This Drug Spending Trend May Surprise You

August 28, 2018
Tracey Walker

MHE Publication, Vol 28 No 9, Volume 28, Issue 9

A new forecast reveals an important focus point for healthcare execs in the quest to manage pharma costs.

The cost of pharmaceuticals continues to account for a large share of every healthcare organization’s budget and this trend is unlikely to change, according to a new drug forecast.

Health systems can expect a 4.92% increase in the price of pharmaceuticals in 2019, according to Vizient’s Drug Price Forecast. This increase comes despite market and government efforts to rein in drug prices.

This estimate represents an anticipated slower rate of growth compared to previous Vizient forecasts, such as the 7.61% value projected for 2018.

“This growth still represents a substantial impact to member budgets,” says Steven Lucio, PharmD, PhD, associate vice president, pharmacy service for Vizient. “As a result, a continued dedication of energy and resources to ensuring optimal medication use and prescribing practices is still required by pharmacists and physicians.”

The more recent expansion of specialty pharmaceuticals is forcing healthcare institutions to change their investment approach to expand non-acute-care directed pharmacy services and view their costs and reimbursements in totally different ways, according to Lucio.

“Healthcare executives must also maintain a focus on changes in the way in which new medications are developed, marketed, and delivered,” he says. “Further, they must also be cognizant of competition-in the form of generic drugs and biosimilars-as soon as they become available. Finally, they must be aware of the regulatory- and advocacy-related issues that will affect practice in the future. The drug price forecast addresses all of these areas.”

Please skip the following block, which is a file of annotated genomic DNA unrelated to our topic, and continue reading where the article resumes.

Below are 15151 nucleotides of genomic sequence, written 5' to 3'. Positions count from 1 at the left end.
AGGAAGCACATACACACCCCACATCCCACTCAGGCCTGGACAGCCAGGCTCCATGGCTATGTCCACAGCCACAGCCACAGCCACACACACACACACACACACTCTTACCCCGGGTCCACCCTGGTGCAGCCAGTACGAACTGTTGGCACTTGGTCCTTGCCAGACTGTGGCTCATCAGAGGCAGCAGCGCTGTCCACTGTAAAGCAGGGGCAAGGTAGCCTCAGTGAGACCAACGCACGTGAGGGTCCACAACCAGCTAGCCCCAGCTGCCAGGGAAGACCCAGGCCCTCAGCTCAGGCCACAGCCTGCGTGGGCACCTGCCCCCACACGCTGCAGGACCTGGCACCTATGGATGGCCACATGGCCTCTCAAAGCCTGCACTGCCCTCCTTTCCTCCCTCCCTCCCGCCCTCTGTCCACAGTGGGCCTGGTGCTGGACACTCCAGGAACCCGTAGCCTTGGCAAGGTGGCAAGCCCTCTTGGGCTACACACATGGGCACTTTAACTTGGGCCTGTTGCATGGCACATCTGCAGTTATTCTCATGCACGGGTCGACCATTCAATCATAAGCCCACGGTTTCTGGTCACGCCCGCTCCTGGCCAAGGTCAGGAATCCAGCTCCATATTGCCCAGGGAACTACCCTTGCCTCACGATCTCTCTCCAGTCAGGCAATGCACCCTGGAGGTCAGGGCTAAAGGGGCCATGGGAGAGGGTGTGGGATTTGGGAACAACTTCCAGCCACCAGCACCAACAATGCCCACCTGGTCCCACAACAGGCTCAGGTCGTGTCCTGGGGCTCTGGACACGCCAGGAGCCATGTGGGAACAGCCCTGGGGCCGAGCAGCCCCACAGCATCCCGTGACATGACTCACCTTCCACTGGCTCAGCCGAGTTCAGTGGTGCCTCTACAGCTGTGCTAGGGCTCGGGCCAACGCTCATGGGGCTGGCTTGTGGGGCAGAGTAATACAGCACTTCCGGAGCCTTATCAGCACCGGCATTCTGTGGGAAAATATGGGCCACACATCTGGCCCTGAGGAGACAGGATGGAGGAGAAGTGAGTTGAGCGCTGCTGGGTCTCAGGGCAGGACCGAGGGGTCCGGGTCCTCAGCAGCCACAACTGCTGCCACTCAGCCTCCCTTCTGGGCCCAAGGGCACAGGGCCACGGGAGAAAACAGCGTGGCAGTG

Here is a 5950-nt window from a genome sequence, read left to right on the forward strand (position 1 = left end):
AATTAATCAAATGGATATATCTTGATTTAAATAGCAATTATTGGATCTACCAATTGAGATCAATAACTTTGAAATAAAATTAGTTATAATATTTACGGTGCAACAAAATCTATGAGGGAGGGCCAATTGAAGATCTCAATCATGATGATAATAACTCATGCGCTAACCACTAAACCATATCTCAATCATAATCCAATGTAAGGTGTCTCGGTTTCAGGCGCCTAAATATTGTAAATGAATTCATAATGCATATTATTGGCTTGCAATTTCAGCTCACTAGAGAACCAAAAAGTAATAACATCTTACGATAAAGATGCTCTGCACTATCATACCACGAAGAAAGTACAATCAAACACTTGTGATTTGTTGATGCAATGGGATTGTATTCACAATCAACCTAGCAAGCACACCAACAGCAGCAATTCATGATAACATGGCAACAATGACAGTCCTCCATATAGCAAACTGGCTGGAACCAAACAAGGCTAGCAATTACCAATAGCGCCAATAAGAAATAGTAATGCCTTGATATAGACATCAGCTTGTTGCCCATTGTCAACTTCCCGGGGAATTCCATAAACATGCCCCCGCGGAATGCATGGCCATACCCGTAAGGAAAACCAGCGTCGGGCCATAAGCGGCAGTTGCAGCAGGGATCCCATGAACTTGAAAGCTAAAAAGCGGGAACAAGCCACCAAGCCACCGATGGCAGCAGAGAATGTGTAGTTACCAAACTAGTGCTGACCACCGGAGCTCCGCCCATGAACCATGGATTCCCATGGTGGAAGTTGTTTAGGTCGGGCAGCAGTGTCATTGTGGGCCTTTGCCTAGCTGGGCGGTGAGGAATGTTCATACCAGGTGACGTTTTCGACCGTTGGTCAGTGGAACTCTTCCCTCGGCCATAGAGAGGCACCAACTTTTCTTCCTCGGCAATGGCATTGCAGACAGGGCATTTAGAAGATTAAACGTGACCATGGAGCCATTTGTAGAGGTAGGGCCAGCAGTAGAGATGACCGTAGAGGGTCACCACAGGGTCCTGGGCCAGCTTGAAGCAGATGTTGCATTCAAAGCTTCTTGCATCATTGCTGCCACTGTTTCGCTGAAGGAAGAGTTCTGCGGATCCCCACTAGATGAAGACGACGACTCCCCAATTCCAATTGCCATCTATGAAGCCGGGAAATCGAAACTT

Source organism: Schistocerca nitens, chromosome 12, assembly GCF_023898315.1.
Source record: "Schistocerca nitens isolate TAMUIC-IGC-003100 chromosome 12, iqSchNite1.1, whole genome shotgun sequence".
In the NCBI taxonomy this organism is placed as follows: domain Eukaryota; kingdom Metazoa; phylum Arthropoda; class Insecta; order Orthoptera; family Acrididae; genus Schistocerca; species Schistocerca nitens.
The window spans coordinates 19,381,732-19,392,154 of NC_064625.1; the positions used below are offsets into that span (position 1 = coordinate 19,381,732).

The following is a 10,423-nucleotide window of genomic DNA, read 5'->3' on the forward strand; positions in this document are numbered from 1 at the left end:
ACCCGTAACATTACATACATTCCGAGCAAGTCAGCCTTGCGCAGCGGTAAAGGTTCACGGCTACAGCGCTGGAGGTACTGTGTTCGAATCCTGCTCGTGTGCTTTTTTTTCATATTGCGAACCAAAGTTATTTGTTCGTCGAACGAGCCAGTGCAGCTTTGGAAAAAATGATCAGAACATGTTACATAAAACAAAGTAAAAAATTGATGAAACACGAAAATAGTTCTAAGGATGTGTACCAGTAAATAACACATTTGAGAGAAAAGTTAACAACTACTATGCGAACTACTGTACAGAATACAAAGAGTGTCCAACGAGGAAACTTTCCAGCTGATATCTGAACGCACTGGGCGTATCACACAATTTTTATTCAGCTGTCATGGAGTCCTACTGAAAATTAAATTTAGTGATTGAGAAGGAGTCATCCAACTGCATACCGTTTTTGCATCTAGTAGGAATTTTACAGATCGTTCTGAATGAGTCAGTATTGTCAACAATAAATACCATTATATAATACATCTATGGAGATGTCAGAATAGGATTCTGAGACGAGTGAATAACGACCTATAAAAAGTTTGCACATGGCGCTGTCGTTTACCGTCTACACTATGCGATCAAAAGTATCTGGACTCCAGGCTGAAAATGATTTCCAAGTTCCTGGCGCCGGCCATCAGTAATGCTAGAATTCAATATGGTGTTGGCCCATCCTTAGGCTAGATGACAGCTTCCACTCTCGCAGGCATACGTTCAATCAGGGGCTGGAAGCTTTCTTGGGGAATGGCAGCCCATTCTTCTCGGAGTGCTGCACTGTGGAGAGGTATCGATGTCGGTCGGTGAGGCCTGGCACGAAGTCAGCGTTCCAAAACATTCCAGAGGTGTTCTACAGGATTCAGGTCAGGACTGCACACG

Brand, specialty drug prices

The specialty pharmacy market is expected to continue its rapid pace of growth, which accounts for the majority of overall price inflation. According to a recent industry analysis, specialty pharmaceuticals now account for more than 46% of the total spend on drugs in the U.S., despite being used for very small and targeted patient populations.

“The prices of branded and specialty drugs continue to increase and this trend is expected to persist,” Lucio says. “Costs for previously approved medications, particularly those used in the oncology and immunology areas, continue to grow. More drugs are slated for approval in these clinical areas and each new drug tends to enter the market at a higher price. Many of the drugs that have consumed costs in these areas are biologic drugs that until recently-with the advent of biosimilars-were not subject to competition. While in existence, the biosimilar market is still in its formative stage and has not yet had a significant impact on pricing behaviors. The costs of therapies are expected to increase as even more personalized medications, including additional gene therapies, receive approval.”

Healthcare executives must understand when and where these developments are likely to take place and ensure they have pharmacist resources deployed to help physicians identify the therapies that will deliver the best outcomes, according to Lucio.

“Executives must also have sophisticated mechanisms to evaluate cost and reimbursement of treatment across all sites of care,” he says. “Healthcare executives must be engaged in advocacy activities to pursue legislative changes that will recognize appropriate reimbursement for the increasingly complicated services health systems are expected to provide.”

Lucio highlights some takeaways from the report:

  • The growth rate for high-cost, non-contracted products, where no competition is available is approximately four times that of contracted products, where competition (generic, biosimilar, therapeutic alternative) exists.
  • While the rate of anticipated price increase has slowed, the growth in drug costs continues. “Therefore, healthcare organizations must ensure continual evaluation of the ways in which medications are used across health systems and in all settings,” Lucio says. “Increasingly, organizations must assess not just the cost and associated reimbursement of treatment, but what outcome the therapy provides.”
  • The areas of greatest expense include oncology, rheumatoid arthritis, gastroenterology conditions, multiple sclerosis, and other specialized disease states. “Health systems must demonstrate increased proficiency at providing high-quality care in these patient populations,” Lucio says.
  • Many opportunities for advancement of healthcare quality will require legislative action. “Therefore, pharmacy must be viewed as a strategic topic for healthcare organizations,” Lucio says. “In addition, pharmacy must be the continued subject of advocacy activities to improve many elements of practice, such as a more appropriate reimbursement framework for the complex care that organizations must deliver.”
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